By the time I get to Elmar’s in the Valley I feel like I’m getting a handle on at least a few of the 20 or so craft brews on offer in the region. Cue my next drink – a one-litre stein of Ein Stein Pilsner, a malty, hoppy, easy-drinking brew with honey notes. It’s Elmar’s most popular beverage and, for a little extra, you can buy the famed oversized drinking vessel.

Ten-year-old Elmar’s is owned by Elmar and Anette Dieren, a German couple, who, when missing their homeland cuisine, opened a German smallgoods store in Perth. When Elmar suggested opening an authentic German brewery, Anette intoned, “You can’t have beer without food.” The restaurant now serves gutsy dishes – pork knuckle with sauerkraut, grilled bratwurst, cheese kransky and its own beer bratwurst – that pair perfectly with a pint of the good stuff.

Gleaming copper kettles stand behind the main bar. As I’m snooping around them, oxygenating hops hissing, I meet Elmar himself. He’s a kind of Boris Johnson type – big with white hair and rosy cheeks. “The hops, the malt, the process,” he tells me, beaming excitedly, “everything is imported from Germany. Germans visit and they think the beer here is more authentic than the beer at home.”

I take the rest of my stein outside to the grassed area shaded by gum trees where a local informs me this is the biggest licensed beer garden in the southern hemisphere. 
“It goes off during Oktoberfest,” he says.

I’m not sure I can handle another stein, but there’s one more stop that comes recommended: Feral Brewing. When we pull up into the red dirt car park I know why. It’s in a building that looks like a cross between an unassuming farmhouse and an outback pub, with veranda seating and a beer garden crowded with market umbrellas.

Feral is by far the most serious about educating its guests. The creative brews – from citrusy lagers to Belgian sours – can be tasted from small glasses on wooden paddles. In 2015 Feral’s Watermelon Warhead, a light, sour German wheat beer brewed with half a tonne of local watermelons, was awarded Champion Beer at the Australian Craft Beer Awards. But the drop that gets the most attention via word of mouth and on Facebook pages such as Perth Beer Snobs is the Hop Hog American IPA. My tasting notes point out lemon and pine and a slightly sweet taste “which makes it a perfect drink for newbies to the IPA style of beer”.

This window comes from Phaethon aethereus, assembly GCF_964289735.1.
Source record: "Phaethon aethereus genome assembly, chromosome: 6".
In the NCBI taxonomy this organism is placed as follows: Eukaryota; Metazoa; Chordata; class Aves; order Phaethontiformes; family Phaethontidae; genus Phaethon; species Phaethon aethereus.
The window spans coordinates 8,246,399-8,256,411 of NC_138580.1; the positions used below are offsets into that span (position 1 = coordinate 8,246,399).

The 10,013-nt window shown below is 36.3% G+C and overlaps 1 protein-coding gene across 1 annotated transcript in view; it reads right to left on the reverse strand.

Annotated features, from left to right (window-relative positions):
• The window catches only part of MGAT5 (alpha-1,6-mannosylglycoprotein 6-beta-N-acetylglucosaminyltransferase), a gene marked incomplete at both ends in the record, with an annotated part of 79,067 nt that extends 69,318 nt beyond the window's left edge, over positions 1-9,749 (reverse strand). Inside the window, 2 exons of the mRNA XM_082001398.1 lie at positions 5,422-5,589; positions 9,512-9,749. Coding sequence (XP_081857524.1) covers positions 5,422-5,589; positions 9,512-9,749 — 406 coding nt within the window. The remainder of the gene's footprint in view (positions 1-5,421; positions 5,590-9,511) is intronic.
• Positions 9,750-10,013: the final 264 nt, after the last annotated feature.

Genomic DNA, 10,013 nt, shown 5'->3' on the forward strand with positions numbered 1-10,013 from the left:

I’ll drink to that.

Get there

All the major Australian airlines, including Virgin Australia, fly to Perth from other capital cities.
virginaustralia.com.au

Stay there

Alex Hotel is Perth’s ode to boutique cool in Northbridge. Its 74 rooms range from compact, with just enough room for a queen-size bed, to large enough for bunks or a whole family. There are a number of impressive public areas, too, including a roof terrace that, with its city views, is perfect for a sundowner. Rooms from about US$155 for a double, including breakfast.
alexhotel.com.au

Tour There

It’s easy enough to do a self-driving tour of Swan Valley’s breweries, but if no one wants to be the designated driver – who could blame them? – there are a couple of local tour companies who’ll get behind the wheel for you. Beer Nuts and the Brewers Dray have a number of offerings.
beernuts.com.au

thebrewersdray.com.au